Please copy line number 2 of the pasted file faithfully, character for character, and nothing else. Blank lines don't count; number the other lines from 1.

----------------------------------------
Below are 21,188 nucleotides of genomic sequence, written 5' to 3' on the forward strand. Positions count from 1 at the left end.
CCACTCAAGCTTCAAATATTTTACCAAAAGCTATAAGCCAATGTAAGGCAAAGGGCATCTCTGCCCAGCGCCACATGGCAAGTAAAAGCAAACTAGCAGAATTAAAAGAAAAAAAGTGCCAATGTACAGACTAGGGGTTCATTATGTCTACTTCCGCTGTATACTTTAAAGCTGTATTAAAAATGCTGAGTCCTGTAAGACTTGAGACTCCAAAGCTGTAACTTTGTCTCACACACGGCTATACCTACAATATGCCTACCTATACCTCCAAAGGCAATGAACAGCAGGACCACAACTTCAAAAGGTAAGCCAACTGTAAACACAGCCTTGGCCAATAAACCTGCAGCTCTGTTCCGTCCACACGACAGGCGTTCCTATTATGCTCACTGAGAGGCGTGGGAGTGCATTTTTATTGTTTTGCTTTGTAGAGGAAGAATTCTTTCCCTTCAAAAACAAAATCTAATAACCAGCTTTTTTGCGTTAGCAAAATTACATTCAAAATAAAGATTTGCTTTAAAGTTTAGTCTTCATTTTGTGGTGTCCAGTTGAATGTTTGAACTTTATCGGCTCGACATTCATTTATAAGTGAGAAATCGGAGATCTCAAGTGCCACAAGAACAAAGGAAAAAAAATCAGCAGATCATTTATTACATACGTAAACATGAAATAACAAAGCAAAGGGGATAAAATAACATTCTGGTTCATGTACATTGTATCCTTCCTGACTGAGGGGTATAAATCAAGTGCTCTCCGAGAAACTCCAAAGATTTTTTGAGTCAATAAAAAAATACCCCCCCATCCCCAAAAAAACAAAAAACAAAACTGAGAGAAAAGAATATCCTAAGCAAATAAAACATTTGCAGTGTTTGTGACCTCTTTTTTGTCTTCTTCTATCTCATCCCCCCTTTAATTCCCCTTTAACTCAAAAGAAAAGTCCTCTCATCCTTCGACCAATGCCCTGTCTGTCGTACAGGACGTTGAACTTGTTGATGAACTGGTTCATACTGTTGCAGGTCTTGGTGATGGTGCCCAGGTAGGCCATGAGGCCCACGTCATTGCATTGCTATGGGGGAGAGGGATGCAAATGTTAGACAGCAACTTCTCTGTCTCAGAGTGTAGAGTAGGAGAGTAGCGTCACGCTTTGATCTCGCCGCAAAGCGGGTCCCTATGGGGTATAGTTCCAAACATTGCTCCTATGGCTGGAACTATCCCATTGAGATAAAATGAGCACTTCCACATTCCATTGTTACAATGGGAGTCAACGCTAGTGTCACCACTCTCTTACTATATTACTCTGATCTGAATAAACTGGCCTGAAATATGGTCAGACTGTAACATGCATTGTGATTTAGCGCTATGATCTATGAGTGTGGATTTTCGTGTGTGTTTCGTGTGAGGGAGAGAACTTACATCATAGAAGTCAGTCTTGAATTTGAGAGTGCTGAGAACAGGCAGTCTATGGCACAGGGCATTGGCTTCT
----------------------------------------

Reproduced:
CCACTCAAGCTTCAAATATTTTACCAAAAGCTATAAGCCAATGTAAGGCAAAGGGCATCTCTGCCCAGCGCCACATGGCAAGTAAAAGCAAACTAGCAGAATTAAAAGAAAAAAAGTGCCAATGTACAGACTAGGGGTTCATTATGTCTACTTCCGCTGTATACTTTAAAGCTGTATTAAAAATGCTGAGTCCTGTAAGACTTGAGACTCCAAAGCTGTAACTTTGTCTCACACACGGCTATACCTACAATATGCCTACCTATACCTCCAAAGGCAATGAACAGCAGGACCACAACTTCAAAAGGTAAGCCAACTGTAAACACAGCCTTGGCCAATAAACCTGCAGCTCTGTTCCGTCCACACGACAGGCGTTCCTATTATGCTCACTGAGAGGCGTGGGAGTGCATTTTTATTGTTTTGCTTTGTAGAGGAAGAATTCTTTCCCTTCAAAAACAAAATCTAATAACCAGCTTTTTTGCGTTAGCAAAATTACATTCAAAATAAAGATTTGCTTTAAAGTTTAGTCTTCATTTTGTGGTGTCCAGTTGAATGTTTGAACTTTATCGGCTCGACATTCATTTATAAGTGAGAAATCGGAGATCTCAAGTGCCACAAGAACAAAGGAAAAAAAATCAGCAGATCATTTATTACATACGTAAACATGAAATAACAAAGCAAAGGGGATAAAATAACATTCTGGTTCATGTACATTGTATCCTTCCTGACTGAGGGGTATAAATCAAGTGCTCTCCGAGAAACTCCAAAGATTTTTTGAGTCAATAAAAAAATACCCCCCCATCCCCAAAAAAACAAAAAACAAAACTGAGAGAAAAGAATATCCTAAGCAAATAAAACATTTGCAGTGTTTGTGACCTCTTTTTTGTCTTCTTCTATCTCATCCCCCCTTTAATTCCCCTTTAACTCAAAAGAAAAGTCCTCTCATCCTTCGACCAATGCCCTGTCTGTCGTACAGGACGTTGAACTTGTTGATGAACTGGTTCATACTGTTGCAGGTCTTGGTGATGGTGCCCAGGTAGGCCATGAGGCCCACGTCATTGCATTGCTATGGGGGAGAGGGATGCAAATGTTAGACAGCAACTTCTCTGTCTCAGAGTGTAGAGTAGGAGAGTAGCGTCACGCTTTGATCTCGCCGCAAAGCGGGTCCCTATGGGGTATAGTTCCAAACATTGCTCCTATGGCTGGAACTATCCCATTGAGATAAAATGAGCACTTCCACATTCCATTGTTACAATGGGAGTCAACGCTAGTGTCACCACTCTCTTACTATATTACTCTGATCTGAATAAACTGGCCTGAAATATGGTCAGACTGTAACATGCATTGTGATTTAGCGCTATGATCTATGAGTGTGGATTTTCGTGTGTGTTTCGTGTGAGGGAGAGAACTTACATCATAGAAGTCAGTCTTGAATTTGAGAGTGCTGAGAACAGGCAGTCTATGGCACAGGGCATTGGCTTCT